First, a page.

Program Details

monday, October 16, 2017

09:00-10:30 SESSION 1 TUTORIALS
TRACK 1:

This tutorial helps you understand the unique characteristics of non-Latin writing systems that impinge on the implementation of Unicode-based applications. It doesn't provide detailed coding advice, but focuses on essential requirements you must understand to deploy Unicode-based solutions, and does so across a representative range of all the world's scripts (including Chinese, Japanese, Korean, Arabic, Hebrew, Thai, Hindi/Tamil, Russian and Greek). It also provides memorable examples to help you understand the buzzwords used in the rest of the conference and your future work with Unicode. The tutorial starts with basic character encoding principles, but goes much further, covering things such as input of ideographs, combining characters, context-dependent shape variation, text direction, vowel signs, ligatures, punctuation, wrapping and editing, font issues, sorting and indexing, keyboards, and more. It has a proven track record as an orientation for newcomers to the conference, but also appeals to people at intermediate and advanced levels, due to the breadth of concepts discussed and the way they are related to real-world script usage. No prior knowledge is needed.


Addison Phillips - Principal SDE, Internationalization Architect, Amazon
TRACK 2:

The abstract that follows is for the 'Introduction to Unicode and Beyond' tutorial with the same presenters as for IUC40. That is, Tex Texin, Mike McKenna, and Craig Cummings. This tutorial will give you the knowledge for correct implementation for using Unicode to process text in any language. Unicode is the text encoding standard covering every major language on the planet. Taught by software internationalization experts, this tutorial will introduce you to the key principles of Unicode, its design and architecture, and provide you with examples of real world implementation. Attendees will come away with a basic knowledge of Unicode and how to be more effective at processing, handling, and debugging multilingual text content. The modules of the tutorial will cover: • Why is the Unicode standard necessary? What problems does it solve? • How computers work with text: Introduction to glyphs, character sets, and encodings. • Unicode Standard Specification and Related Data and Content • Principles of Unicode's Design • Components of the Unicode standard • Encoding forms, behavior, technical reports, database • How to use the Unicode Standard • Related standards - Integration with RFCs, IETF, W3C, and others • Unicode Implementation Details and Recommendations • Attributes, compatibility, non-spacing characters, directionality, normalization, graphemes, complex scripts, surrogates, collation, regular expressions and more • Unicode and the Real World - Support for Unicode in software platforms • International Components for Unicode (ICU) • Unicode in web servers, application servers, browsers, content management systems, and operating systems • Programming languages JavaScript, Node.js, C/C++, Java, PHP, SQL • How Unicode is evolving • Adding minority and other scripts, languages, and improving linguistic processing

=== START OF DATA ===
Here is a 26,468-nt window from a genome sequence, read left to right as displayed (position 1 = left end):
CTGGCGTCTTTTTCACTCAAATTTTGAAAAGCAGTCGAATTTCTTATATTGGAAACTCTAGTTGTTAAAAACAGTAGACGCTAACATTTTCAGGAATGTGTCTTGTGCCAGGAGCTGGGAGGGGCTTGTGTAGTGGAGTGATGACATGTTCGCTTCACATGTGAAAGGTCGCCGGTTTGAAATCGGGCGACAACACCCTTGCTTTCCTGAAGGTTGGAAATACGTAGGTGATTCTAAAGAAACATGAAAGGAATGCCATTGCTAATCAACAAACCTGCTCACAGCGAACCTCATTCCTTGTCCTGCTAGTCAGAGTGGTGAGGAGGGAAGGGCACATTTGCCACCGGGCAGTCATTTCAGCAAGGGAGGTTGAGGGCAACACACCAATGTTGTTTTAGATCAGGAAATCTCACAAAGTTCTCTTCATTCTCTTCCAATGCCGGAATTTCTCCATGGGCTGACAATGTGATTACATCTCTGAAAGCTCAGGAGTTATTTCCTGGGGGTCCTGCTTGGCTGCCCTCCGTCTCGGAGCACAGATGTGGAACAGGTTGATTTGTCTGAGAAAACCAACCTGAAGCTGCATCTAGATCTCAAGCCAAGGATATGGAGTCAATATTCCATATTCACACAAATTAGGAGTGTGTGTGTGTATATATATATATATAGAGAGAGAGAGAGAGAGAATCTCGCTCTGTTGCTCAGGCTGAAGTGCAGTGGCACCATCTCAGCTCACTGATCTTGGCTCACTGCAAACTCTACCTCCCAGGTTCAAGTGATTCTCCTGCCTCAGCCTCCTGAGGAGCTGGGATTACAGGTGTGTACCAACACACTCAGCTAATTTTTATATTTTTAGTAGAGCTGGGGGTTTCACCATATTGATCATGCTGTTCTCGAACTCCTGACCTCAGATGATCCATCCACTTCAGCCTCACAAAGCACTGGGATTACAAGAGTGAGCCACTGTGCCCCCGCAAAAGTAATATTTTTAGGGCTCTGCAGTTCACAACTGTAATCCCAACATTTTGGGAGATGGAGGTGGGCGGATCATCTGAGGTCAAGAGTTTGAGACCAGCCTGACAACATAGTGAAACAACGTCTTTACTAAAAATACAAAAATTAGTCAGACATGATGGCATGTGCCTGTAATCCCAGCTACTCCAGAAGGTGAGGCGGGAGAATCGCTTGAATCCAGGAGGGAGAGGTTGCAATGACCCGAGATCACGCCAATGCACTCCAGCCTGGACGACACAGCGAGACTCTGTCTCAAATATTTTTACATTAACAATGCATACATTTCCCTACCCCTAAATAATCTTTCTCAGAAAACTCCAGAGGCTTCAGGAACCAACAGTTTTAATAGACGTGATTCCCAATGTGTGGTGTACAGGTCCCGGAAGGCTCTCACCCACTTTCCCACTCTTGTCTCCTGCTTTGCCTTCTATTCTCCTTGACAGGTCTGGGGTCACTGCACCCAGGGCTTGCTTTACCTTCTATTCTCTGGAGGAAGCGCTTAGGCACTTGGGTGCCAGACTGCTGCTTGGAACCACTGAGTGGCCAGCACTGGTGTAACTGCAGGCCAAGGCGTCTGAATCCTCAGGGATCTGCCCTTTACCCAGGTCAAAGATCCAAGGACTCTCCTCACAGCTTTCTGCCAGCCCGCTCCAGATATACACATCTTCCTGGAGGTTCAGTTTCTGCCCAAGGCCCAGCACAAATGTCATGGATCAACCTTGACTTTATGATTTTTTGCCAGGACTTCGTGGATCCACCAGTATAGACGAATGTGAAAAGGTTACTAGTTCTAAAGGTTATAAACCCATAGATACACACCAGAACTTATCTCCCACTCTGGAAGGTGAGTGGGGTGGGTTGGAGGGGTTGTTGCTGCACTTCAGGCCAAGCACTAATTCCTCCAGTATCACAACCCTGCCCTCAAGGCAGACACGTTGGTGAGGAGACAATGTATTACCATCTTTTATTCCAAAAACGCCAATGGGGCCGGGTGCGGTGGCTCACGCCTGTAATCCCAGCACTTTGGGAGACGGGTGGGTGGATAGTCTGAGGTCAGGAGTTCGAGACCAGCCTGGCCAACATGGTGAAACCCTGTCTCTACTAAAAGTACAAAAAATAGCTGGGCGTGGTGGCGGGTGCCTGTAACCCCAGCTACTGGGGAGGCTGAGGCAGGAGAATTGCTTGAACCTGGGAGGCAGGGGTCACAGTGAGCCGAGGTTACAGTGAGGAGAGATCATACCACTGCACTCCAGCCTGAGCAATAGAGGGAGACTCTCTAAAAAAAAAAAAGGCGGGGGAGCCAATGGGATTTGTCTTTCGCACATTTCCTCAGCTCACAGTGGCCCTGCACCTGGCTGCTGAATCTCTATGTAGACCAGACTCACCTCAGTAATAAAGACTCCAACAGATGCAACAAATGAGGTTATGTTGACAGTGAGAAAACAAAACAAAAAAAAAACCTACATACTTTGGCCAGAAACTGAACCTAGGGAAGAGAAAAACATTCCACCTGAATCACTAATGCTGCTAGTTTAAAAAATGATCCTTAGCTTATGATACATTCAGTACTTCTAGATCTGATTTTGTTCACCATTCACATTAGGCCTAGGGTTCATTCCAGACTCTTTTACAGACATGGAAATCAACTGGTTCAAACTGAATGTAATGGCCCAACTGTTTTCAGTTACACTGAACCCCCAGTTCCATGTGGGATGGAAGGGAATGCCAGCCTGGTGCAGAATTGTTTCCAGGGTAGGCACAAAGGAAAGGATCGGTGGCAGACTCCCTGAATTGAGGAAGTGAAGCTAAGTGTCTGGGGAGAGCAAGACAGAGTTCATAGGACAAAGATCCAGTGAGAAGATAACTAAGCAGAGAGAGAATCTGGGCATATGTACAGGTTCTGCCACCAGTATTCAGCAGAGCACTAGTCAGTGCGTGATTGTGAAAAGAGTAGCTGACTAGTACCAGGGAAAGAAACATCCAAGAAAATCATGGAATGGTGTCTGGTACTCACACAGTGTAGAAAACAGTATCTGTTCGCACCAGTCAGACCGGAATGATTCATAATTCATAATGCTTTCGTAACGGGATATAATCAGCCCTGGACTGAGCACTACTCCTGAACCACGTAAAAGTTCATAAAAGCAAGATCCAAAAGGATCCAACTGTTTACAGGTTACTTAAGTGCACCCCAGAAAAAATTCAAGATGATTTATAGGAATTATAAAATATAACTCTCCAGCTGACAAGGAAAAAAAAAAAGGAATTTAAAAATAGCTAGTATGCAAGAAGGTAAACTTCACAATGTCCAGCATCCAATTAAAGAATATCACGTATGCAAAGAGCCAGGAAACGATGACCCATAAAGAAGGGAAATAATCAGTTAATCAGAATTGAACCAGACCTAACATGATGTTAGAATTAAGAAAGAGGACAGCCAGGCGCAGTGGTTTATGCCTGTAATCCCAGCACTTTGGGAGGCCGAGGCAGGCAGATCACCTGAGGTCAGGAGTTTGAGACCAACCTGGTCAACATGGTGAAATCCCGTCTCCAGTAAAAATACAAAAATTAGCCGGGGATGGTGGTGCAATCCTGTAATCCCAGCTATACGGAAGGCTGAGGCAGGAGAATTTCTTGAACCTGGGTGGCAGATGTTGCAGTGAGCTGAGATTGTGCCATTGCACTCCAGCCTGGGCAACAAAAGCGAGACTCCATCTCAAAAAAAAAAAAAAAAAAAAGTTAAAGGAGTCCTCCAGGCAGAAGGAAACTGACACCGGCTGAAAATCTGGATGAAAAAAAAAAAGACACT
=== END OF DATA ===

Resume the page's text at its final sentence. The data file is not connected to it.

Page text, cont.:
Craig Cummings, Staff Consultant/Evangelist, VMware, Mike McKenna, Globalization Strategist, Tex Texin, Chief Globalization Architect, Xencraft
TRACK 3:
Windows 10 introduced a new shaping engine driven by Unicode data. As a result, Windows is able to support most complex scripts in Unicode and will add shaping support for newly encoded more rapidly than in years gone by. Now it's time for font developers to bring their talents to supporting the worlds complex scripts. This tutorial walks through the process of building an OpenType font for a complex script. It covers the end-to-end process of font development at a high level and pays particular focus to developing OpenType layout rules to work with the Universal Shaping Engine.

Andrew Glass, Senior Program Manager, Microsoft

11:00-12:30 SESSION 2 TUTORIALS
TRACK 1: